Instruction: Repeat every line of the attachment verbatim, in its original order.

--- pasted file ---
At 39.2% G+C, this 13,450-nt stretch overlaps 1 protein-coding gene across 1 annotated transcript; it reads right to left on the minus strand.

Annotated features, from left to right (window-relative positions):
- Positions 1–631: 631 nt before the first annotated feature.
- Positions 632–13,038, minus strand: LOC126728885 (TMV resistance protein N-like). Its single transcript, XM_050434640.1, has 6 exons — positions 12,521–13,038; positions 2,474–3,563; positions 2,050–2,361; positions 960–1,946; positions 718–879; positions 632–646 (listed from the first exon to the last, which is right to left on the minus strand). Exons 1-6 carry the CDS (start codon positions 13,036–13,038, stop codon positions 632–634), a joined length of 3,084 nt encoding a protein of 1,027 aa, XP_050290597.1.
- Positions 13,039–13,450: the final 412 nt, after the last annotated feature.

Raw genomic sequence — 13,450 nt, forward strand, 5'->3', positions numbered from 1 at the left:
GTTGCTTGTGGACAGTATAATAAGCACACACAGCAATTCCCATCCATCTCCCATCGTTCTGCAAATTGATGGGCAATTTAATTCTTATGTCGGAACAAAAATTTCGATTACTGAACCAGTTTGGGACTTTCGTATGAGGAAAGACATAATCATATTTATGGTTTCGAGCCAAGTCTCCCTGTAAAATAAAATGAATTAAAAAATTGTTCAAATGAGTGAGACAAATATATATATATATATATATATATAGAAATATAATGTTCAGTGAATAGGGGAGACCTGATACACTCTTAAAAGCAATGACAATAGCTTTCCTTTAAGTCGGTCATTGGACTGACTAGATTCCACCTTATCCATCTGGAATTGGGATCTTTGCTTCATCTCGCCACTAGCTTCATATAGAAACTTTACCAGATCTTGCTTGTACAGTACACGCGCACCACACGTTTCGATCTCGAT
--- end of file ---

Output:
At 39.2% G+C, this 13,450-nt stretch overlaps 1 protein-coding gene across 1 annotated transcript; it reads right to left on the minus strand.

Annotated features, from left to right (window-relative positions):
- Positions 1–631: 631 nt before the first annotated feature.
- Positions 632–13,038, minus strand: LOC126728885 (TMV resistance protein N-like). Its single transcript, XM_050434640.1, has 6 exons — positions 12,521–13,038; positions 2,474–3,563; positions 2,050–2,361; positions 960–1,946; positions 718–879; positions 632–646 (listed from the first exon to the last, which is right to left on the minus strand). Exons 1-6 carry the CDS (start codon positions 13,036–13,038, stop codon positions 632–634), a joined length of 3,084 nt encoding a protein of 1,027 aa, XP_050290597.1.
- Positions 13,039–13,450: the final 412 nt, after the last annotated feature.

Raw genomic sequence — 13,450 nt, forward strand, 5'->3', positions numbered from 1 at the left:
GTTGCTTGTGGACAGTATAATAAGCACACACAGCAATTCCCATCCATCTCCCATCGTTCTGCAAATTGATGGGCAATTTAATTCTTATGTCGGAACAAAAATTTCGATTACTGAACCAGTTTGGGACTTTCGTATGAGGAAAGACATAATCATATTTATGGTTTCGAGCCAAGTCTCCCTGTAAAATAAAATGAATTAAAAAATTGTTCAAATGAGTGAGACAAATATATATATATATATATATATATAGAAATATAATGTTCAGTGAATAGGGGAGACCTGATACACTCTTAAAAGCAATGACAATAGCTTTCCTTTAAGTCGGTCATTGGACTGACTAGATTCCACCTTATCCATCTGGAATTGGGATCTTTGCTTCATCTCGCCACTAGCTTCATATAGAAACTTTACCAGATCTTGCTTGTACAGTACACGCGCACCACACGTTTCGATCTCGAT